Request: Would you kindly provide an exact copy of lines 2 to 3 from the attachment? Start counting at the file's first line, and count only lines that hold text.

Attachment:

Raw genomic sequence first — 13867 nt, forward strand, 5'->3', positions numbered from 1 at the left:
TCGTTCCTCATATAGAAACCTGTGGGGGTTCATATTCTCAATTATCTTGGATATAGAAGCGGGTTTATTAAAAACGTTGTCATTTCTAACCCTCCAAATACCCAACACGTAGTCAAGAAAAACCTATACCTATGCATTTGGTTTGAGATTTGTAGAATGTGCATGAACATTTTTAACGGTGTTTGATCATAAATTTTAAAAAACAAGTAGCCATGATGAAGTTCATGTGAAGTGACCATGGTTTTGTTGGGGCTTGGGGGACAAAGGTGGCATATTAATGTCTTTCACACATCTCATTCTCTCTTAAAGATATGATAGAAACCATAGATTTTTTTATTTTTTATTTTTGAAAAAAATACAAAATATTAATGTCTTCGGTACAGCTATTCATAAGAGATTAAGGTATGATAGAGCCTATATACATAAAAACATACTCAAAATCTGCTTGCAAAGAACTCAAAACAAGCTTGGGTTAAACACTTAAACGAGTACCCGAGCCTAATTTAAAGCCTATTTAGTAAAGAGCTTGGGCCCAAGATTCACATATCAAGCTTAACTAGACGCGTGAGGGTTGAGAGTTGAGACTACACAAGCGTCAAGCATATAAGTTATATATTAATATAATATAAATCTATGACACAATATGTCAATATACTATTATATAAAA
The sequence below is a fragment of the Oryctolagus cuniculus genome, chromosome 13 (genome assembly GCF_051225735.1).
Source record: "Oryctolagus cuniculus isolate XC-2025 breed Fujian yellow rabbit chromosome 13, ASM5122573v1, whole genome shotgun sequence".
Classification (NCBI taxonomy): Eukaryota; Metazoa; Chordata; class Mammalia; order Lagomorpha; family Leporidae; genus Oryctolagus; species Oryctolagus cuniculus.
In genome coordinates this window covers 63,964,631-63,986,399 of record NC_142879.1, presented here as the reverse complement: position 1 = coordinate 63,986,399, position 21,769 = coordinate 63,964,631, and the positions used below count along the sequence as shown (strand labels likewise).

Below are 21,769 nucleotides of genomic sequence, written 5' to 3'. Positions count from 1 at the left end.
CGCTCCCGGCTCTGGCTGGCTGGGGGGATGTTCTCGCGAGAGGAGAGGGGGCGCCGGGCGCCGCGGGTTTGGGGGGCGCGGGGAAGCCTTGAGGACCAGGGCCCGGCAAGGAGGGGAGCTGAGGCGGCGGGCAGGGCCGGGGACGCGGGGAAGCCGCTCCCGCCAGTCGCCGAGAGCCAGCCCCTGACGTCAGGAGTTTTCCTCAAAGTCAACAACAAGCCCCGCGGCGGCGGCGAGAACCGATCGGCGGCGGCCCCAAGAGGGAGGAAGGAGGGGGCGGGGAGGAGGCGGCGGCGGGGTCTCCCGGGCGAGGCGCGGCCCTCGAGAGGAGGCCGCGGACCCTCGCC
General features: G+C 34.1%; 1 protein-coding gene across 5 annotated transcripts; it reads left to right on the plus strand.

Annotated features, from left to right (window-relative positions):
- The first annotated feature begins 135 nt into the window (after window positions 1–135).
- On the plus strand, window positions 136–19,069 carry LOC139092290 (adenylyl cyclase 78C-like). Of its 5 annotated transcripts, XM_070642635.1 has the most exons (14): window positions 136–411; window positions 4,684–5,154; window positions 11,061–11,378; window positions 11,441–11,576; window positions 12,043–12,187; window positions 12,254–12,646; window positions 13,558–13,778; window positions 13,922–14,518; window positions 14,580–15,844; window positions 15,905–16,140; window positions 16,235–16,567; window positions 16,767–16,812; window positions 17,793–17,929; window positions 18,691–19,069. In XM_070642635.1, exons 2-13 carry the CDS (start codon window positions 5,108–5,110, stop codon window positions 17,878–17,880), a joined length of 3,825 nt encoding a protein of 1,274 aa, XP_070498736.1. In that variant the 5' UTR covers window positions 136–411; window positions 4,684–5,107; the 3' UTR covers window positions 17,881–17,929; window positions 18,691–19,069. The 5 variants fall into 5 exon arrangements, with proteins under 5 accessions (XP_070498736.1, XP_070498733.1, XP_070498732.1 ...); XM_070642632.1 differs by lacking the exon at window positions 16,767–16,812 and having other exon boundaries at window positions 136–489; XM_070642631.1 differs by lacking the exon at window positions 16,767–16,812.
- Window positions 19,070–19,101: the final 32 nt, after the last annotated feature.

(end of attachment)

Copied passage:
TCGTTCCTCATATAGAAACCTGTGGGGGTTCATATTCTCAATTATCTTGGATATAGAAGCGGGTTTATTAAAAACGTTGTCATTTCTAACCCTCCAAATACCCAACACGTAGTCAAGAAAAACCTATACCTATGCATTTGGTTTGAGATTTGTAGAATGTGCATGAACATTTTTAACGGTGTTTGATCATAAATTTTAAAAAACAAGTAGCCATGATGAAGTTCATGTGAAGTGACCATGGTTTTGTTGGGGCTTGGGGGACAAAGGTGGCATATTAATGTCTTTCACACATCTCATTCTCTCTTAAAGATATGATAGAAACCATAGATTTTTTTATTTTTTATTTTTGAAAAAAATACAAAATATTAATGTCTTCGGTACAGCTATTCATAAGAGATTAAGGTATGATAGAGCCTATATACATAAAAACATACTCAAAATCTGCTTGCAAAGAACTCAAAACAAGCTTGGGTTAAACACTTAAACGAGTACCCGAGCCTAATTTAAAGCCTATTTAGTAAAGAGCTTGGGCCCAAGATTCACATATCAAGCTTAACTAGACGCGTGAGGGTTGAGAGTTGAGACTACACAAGCGTCAAGCATATAAGTTATATATTAATATAATATAAATCTATGACACAATATGTCAATATACTATTATATAAAA
The sequence below is a fragment of the Oryctolagus cuniculus genome, chromosome 13 (genome assembly GCF_051225735.1).